Tramadol and Alcohol

Tramadol is a very welcome pain reliever for those who experience pain that may be acute or chronic. The prescription pain medication is preferred over other painkillers as it has a low potential for abuse. Even long-term management of pain can be done safely with little risk of developing drug dependence. There are cases where it is abused severely but this is usually among those who have a history of drug abuse, take more than recommended dose, and those who use the drug recreationally. There is also another danger and that is the use of Tramadol while also drinking alcohol regularly. This Tramadol drug interaction can be dangerous and that is what is explained below.

What happens when Tramadol and alcohol interact?

Tramadol and AlcoholTramadol works by directly modifying certain chemical compositions in the brain. The central nervous system (CNS) is affected in such a way that it produces central analgesic effects. Alcohol works along similar lines too and it acts as a depressant of the CNS. Taking Tramadol and alcohol at the same time can result in some very detrimental effects to one’s health. In extreme cases, there can result in an abnormal slowing down of CNS activity with effects like excessive drowsiness, coma, severe depression of brain activity, and even death. Some of the documented effects of Tramadol-alcohol consumption include:

  • Increased risk of depression
  • Mood disorders
  • Nausea and vomiting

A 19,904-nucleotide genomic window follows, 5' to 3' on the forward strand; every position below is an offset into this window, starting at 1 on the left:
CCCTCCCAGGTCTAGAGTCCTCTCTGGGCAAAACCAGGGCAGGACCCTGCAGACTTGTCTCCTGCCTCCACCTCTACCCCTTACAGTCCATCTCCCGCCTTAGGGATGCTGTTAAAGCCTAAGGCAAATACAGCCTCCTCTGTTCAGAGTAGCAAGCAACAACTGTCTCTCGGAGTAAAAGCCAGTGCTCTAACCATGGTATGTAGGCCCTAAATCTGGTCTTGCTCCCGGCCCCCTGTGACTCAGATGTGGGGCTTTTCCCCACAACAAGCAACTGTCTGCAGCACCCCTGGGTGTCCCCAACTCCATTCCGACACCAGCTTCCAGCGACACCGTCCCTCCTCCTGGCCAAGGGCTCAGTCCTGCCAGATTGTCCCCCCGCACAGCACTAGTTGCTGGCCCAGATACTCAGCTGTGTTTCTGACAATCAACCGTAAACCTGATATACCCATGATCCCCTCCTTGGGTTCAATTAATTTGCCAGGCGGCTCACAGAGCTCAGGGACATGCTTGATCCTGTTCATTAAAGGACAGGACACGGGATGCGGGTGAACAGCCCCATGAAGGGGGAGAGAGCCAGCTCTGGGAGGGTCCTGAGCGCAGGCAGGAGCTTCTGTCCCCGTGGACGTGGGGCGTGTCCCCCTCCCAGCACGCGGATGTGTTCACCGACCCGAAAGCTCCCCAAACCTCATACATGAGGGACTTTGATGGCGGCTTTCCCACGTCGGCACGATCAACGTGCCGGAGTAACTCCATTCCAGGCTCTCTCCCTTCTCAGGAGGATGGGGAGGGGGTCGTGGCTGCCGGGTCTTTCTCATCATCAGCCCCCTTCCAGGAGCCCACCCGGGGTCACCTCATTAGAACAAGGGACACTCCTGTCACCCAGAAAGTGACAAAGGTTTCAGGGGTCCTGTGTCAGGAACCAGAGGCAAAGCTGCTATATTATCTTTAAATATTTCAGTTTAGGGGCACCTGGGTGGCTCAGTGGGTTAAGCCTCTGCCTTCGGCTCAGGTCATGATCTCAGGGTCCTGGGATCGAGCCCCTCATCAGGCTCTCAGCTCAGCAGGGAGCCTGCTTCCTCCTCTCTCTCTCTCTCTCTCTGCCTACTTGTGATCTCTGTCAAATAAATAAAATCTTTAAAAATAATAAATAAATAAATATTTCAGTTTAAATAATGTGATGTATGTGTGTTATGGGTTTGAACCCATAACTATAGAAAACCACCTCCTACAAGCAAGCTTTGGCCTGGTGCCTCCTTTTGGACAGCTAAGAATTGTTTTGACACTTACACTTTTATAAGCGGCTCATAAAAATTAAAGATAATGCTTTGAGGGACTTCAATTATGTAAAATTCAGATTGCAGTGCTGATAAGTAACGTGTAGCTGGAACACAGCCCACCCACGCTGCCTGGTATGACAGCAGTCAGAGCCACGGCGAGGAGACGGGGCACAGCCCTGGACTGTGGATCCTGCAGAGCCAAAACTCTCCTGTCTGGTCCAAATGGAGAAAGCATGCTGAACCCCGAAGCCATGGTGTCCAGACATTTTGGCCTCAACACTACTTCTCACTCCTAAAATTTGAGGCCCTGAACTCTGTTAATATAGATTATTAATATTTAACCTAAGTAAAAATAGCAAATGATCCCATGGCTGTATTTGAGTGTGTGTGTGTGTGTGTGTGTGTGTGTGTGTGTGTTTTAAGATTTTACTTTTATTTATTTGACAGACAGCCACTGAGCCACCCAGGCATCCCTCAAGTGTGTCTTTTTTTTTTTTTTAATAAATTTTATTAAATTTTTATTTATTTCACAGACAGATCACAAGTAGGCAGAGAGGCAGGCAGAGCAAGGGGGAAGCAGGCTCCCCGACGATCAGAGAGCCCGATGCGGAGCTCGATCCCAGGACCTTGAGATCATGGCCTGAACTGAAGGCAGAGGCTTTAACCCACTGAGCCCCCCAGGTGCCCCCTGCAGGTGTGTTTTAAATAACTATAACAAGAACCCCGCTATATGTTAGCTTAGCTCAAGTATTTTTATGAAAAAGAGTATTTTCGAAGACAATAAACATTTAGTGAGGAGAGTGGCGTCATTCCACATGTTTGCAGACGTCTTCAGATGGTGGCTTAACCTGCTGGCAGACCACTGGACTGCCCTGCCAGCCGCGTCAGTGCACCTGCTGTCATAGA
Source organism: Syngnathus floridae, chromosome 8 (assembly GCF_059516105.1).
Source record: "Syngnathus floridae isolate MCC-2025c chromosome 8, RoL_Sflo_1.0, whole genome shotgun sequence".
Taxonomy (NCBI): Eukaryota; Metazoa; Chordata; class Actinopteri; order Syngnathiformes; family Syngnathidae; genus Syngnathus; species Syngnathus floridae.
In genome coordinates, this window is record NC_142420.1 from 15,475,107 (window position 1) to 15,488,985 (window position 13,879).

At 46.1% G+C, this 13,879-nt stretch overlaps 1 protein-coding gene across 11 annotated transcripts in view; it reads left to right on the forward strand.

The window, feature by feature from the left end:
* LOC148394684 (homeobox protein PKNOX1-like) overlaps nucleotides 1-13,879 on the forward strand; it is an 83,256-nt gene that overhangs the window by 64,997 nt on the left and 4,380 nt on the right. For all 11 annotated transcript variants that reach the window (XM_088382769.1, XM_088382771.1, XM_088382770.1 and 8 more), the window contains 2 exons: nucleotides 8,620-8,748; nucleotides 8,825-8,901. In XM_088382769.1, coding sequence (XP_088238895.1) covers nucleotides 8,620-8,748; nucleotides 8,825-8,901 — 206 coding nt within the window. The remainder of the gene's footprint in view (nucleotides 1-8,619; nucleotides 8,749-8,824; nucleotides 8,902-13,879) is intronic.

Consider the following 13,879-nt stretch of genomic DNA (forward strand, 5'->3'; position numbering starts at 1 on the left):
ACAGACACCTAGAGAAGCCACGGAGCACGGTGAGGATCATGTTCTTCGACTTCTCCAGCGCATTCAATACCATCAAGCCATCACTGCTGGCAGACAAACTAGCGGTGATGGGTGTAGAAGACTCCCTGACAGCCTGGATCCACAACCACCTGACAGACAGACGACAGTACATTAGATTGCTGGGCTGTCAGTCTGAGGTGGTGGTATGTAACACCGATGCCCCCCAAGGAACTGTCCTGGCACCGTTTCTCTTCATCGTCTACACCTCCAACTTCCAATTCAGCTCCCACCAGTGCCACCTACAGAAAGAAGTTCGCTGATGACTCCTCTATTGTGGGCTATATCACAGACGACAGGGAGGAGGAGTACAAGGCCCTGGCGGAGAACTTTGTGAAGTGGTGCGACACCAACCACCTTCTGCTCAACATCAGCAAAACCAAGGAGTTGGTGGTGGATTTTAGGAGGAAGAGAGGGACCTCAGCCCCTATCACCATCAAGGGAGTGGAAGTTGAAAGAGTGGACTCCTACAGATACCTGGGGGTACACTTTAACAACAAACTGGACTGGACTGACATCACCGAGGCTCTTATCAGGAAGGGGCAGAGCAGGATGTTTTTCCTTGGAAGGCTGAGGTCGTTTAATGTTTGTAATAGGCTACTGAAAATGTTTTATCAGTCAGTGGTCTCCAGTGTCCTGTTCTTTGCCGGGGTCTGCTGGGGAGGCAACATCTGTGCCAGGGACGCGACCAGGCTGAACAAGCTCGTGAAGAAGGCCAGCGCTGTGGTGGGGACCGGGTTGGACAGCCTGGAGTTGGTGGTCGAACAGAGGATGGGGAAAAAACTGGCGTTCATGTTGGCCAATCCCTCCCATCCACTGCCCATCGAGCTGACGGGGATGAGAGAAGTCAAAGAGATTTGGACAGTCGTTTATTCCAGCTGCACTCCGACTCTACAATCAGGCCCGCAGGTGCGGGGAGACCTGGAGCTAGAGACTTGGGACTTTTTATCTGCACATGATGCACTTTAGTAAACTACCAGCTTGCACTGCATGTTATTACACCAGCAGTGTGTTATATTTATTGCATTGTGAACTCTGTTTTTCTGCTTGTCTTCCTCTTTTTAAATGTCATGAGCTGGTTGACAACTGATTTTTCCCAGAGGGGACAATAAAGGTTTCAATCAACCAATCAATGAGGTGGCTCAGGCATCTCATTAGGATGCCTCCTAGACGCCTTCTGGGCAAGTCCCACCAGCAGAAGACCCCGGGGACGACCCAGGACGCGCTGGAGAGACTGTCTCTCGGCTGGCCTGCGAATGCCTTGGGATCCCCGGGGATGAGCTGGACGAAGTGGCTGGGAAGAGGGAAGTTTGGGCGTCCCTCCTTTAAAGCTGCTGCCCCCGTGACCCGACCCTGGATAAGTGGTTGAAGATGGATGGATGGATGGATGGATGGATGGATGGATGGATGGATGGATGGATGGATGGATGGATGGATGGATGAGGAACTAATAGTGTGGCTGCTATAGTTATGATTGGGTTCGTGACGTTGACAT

• Gastrointestinal troubles
  • Lack of coordination
  • Changes in the functioning of nerves
  • Trouble with memory
  • Recurrent headaches
  • Increased risk of liver damage
  • Acute alcohol toxicity
  • Increase in intracranial pressure
  • Severe stomach pain
  • Increased risk of potential substance
  • Decrease in seizure threshold

Is there a way to avoid Tramadol-alcohol interactions?

The toxicity of interaction between Tramadol and alcohol can be reduced by taking suitable precautions. If the person has a history of alcohol addiction issues then it is recommended to refrain from prescribing Tramadol. The person can ask the doctor to prescribe a painkiller that does not interact with alcohol or quit drinking only during the course of the drug therapy. If you have already been taking the drug for some time with alcohol, then ask the doctor to taper the doses to stop the medication. Avoid excess consumption of alcohol as the tolerance level will decrease with Tramadol use. You can try any of these options to avoid Tramadol-alcohol toxicity.

Who is at risk of Tramadol-alcohol interactions?

Any individual who takes alcohol and Tramadol at the same time is at high risk of toxicity. The combination can be all the more dangerous for someone who is above the age of sixty, has breathing related conditions like asthma, or has a history of kidney or liver disease. For any suspected symptoms of toxicity get medical help immediately.